|Second Twenty20, Incora County Ground, Derby|
|England 151-8 (20 overs):Glenn 26, Jones 25, Taylor 2-12|
|West Indies 104-8 (20 overs):Dottin 38, Villiers 2-10, Ecclestone 2-19|
|England win by 47 runs; lead series 2-0|
England overcame a middle-order wobble to claim a comfortable 47-run win against West Indies in the second T20 and take a 2-0 lead in the five-match series.
England were in danger of squandering a strong start after slipping to 96-6, with Stafanie Taylor taking 2-12, but Sarah Glenn’s aggressive 26 from 19 balls lifted England to 151-8.
West Indies reached 72-1 and looked relatively untroubled before Glenn removed Deandra Dottin for 38 and the tourists stumbled to 96-8.
Regular wickets and a lack of big shots saw West Indies finish their 20 overs on 104-8.
This was a much improved West Indies performance with the ball and keeper Shemaine Campbelle was excellent to claim two stumpings.
However, they let England back into the match in the final overs, and they once again struggled to make an impact with the bat.
When Dottin was trapped lbw, defeat felt inevitable, with no batter able to take the attack to a fine England bowling attack.
England can clinch the series on Saturday in the third match, which starts at 13:00 BST and will be shown live on BBC Two.
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Strange night in Derby
It was an odd chase, with both sides combining moments of brilliance with some average cricket.
Glenn was superb for 2-24 and Villiers, who did not bowl in the opening match, played a fine containing role to take 2-10 and prevent the Windies batters from freeing their arms.
For a time it looked as though Dottin could take the game away from England, particularly when the hosts burned their two DRS reviews on a pair of speculative lbw shouts.
While Dottin’s boundaries were impressive – she hit four fours and one six in her 40-ball knock – she once again ate up too many dots and struggled to rotate the strike.
England made some uncharacteristic errors in the field, three times giving up overthrows, and Amy Jones dropped a high but straightforward chance from Chinelle Henry.
However, the spinners excelled, with Sophie Ecclestone working her way through the tail to take 2-19 as the hosts were able to snuff out West Indies’ reply without any real drama.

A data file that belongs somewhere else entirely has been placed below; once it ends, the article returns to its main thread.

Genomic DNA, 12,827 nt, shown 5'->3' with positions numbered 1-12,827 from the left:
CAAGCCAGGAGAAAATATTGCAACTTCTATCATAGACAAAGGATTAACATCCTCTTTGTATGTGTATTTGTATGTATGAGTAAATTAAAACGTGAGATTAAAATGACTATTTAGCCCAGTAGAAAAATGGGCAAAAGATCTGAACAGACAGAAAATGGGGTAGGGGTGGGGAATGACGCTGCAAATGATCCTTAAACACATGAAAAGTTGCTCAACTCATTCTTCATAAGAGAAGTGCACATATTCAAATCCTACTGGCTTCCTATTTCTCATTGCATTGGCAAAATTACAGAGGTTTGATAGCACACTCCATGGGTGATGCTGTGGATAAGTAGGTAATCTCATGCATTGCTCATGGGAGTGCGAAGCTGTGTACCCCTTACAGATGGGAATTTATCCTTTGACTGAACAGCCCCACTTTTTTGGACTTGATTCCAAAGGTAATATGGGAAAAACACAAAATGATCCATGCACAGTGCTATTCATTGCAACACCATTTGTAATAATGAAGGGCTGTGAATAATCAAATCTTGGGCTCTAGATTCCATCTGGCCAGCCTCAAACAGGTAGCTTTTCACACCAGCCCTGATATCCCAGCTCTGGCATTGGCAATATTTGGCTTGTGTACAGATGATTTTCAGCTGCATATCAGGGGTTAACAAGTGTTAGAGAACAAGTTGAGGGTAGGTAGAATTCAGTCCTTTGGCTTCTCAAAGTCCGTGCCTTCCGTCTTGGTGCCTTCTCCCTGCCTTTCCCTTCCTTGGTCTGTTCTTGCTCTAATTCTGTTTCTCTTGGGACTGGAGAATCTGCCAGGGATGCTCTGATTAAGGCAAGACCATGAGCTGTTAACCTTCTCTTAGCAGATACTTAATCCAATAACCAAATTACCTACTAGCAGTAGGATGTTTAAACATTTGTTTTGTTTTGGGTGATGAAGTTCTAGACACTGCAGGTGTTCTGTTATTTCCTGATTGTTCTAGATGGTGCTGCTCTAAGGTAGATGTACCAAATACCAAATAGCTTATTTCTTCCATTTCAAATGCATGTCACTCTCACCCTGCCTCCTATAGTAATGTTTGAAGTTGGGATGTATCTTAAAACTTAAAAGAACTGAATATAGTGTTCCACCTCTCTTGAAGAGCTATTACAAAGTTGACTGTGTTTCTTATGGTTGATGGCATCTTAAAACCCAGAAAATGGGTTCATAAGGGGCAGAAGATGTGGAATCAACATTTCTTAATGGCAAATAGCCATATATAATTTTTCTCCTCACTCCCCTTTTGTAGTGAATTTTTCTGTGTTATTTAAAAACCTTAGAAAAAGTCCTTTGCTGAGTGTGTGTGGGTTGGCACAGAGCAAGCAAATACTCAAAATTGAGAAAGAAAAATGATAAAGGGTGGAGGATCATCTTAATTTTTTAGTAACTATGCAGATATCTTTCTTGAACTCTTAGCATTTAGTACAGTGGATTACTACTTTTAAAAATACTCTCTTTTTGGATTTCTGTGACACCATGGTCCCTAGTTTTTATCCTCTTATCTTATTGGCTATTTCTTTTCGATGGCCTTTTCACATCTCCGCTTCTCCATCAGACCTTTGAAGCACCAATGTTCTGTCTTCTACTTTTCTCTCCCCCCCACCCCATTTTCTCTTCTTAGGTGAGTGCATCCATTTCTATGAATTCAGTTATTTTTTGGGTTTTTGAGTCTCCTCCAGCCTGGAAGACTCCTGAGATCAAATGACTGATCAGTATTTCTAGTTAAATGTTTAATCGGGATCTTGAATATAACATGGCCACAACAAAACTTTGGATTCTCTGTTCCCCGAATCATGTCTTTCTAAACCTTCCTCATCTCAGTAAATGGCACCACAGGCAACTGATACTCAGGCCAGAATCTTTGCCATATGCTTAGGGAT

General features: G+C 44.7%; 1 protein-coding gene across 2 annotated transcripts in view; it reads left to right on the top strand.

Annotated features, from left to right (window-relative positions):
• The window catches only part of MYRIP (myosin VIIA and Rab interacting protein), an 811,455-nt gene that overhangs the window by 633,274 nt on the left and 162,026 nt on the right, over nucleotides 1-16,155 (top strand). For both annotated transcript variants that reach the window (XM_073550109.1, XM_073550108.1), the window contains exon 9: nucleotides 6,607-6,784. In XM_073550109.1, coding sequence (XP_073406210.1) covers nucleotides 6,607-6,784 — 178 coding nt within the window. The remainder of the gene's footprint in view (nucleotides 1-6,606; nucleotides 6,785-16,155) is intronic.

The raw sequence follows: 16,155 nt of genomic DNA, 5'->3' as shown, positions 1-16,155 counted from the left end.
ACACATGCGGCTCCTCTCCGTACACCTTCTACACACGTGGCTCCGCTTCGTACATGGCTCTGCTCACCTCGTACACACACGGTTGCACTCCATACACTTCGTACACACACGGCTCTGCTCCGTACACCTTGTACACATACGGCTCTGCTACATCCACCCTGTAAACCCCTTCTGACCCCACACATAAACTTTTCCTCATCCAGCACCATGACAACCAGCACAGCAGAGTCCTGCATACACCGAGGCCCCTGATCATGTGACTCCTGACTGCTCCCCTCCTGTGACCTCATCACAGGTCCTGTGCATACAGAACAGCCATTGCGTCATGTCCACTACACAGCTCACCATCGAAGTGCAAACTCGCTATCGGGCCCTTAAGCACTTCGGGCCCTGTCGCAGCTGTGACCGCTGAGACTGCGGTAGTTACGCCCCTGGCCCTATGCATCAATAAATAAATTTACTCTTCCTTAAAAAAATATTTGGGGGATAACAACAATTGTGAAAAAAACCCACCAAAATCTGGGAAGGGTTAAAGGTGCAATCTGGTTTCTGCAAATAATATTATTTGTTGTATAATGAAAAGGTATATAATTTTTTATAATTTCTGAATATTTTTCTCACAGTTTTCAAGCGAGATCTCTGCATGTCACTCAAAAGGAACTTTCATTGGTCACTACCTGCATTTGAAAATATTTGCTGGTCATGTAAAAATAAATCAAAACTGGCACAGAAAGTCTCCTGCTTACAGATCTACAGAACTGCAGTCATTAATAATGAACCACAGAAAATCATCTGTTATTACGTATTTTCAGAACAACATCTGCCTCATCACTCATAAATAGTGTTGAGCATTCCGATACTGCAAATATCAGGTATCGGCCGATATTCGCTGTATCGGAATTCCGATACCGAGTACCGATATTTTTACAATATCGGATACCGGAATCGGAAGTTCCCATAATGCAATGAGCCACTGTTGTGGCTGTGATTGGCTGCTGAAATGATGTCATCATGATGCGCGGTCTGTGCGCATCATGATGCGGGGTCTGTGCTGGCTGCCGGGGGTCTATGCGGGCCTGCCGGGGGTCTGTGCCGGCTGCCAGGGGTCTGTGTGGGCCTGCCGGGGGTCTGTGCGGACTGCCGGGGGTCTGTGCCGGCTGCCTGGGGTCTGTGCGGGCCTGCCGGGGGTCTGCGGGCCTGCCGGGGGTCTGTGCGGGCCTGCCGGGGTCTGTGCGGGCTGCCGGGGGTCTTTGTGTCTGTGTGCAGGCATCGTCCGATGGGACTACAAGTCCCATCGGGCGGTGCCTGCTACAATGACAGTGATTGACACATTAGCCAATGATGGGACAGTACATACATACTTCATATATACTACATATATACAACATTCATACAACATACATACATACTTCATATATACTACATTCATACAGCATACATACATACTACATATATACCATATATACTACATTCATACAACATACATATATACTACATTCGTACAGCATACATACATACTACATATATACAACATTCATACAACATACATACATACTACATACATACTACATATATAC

England struggle before final flourish
It was an innings of two halves from England – a strong start and end, sandwiched around some poor decision making from the middle order.
England started where they left off on Monday, with Tammy Beaumont and Danni Wyatt racing to 34-0 inside the first four overs, largely faced with some indifferent bowling.
The hosts still felt relatively secure once Beaumont had fallen, but West Indies stormed back into the game.
Natalie Sciver, dropped twice in the space of two balls, was brilliantly stumped by Campbelle, before Wyatt was run out after a mid-pitch mix-up over a single that was never there.
Heather Knight, who was dropped off the third ball of her innings, looked set to be the glue, along with Jones, who hit a stunning straight six to spark hopes of a revival.
But Jones sent a top edge to short third man, Knight hoicked leg-spinner Afy Fletcher to the fielder at deep square leg and Fran Wilson was stumped off a Taylor wide to leave England 96-6 and struggling.
Some late hitting from Glenn and Katherine Brunt got England to a total that always felt too challenging for a fragile West Indies batting line-up, but there are areas to improve for the hosts.
‘It’s too easy for England’ – what they said
West Indies men’s coach Phil Simmons on Test Match Special:“It’s getting too easy for England. West Indies need to sit down and work out how to set up this batting order so they have people complementing each other when they bat below the top three.”
England’s Sarah Glenn:“It’s special – this is the ground I grew up playing on. It was a really special moment for me [to contribute all-round].
“I’ve been wanting to work my way up the order so it was good to get some runs in an England shirt. I want to be seen as a genuine all-rounder.”
West Indies captain Stafanie Taylor:“We got off to a decent start, then they came back. We were on target for restricting them under 145, 135, which would’ve been good.
“The batters didn’t come to the party and we need to improve in that area. It just can’t be one player.”